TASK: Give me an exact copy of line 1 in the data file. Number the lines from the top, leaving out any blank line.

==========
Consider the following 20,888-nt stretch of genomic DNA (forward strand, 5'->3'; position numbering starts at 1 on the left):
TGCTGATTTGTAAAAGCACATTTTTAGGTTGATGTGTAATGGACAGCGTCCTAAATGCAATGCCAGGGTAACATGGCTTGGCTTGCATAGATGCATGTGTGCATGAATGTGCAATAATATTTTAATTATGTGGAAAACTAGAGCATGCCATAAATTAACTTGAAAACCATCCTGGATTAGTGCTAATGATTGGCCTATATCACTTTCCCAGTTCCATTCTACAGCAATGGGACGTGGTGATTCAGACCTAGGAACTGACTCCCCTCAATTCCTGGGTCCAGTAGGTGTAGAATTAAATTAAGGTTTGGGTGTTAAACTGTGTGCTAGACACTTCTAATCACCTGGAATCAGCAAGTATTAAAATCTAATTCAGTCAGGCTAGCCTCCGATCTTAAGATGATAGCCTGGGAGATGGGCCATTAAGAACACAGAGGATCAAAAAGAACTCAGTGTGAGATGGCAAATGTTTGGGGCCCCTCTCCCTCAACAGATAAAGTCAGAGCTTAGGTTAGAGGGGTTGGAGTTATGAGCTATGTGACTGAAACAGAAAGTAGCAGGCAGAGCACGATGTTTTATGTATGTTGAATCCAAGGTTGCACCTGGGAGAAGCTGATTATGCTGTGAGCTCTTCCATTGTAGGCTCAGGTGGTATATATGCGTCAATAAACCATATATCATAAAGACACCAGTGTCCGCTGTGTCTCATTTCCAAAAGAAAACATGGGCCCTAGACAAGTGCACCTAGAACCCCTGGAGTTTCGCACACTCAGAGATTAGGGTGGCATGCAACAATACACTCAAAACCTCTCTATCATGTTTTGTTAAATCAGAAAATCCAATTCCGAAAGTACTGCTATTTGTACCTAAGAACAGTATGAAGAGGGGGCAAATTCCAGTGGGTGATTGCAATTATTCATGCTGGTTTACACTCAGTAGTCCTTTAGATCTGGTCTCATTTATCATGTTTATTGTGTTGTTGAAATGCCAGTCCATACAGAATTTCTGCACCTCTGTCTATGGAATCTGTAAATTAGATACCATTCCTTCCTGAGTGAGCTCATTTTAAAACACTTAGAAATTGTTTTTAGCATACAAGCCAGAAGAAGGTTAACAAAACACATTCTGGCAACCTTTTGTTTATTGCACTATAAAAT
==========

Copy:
Consider the following 20,888-nt stretch of genomic DNA (forward strand, 5'->3'; position numbering starts at 1 on the left):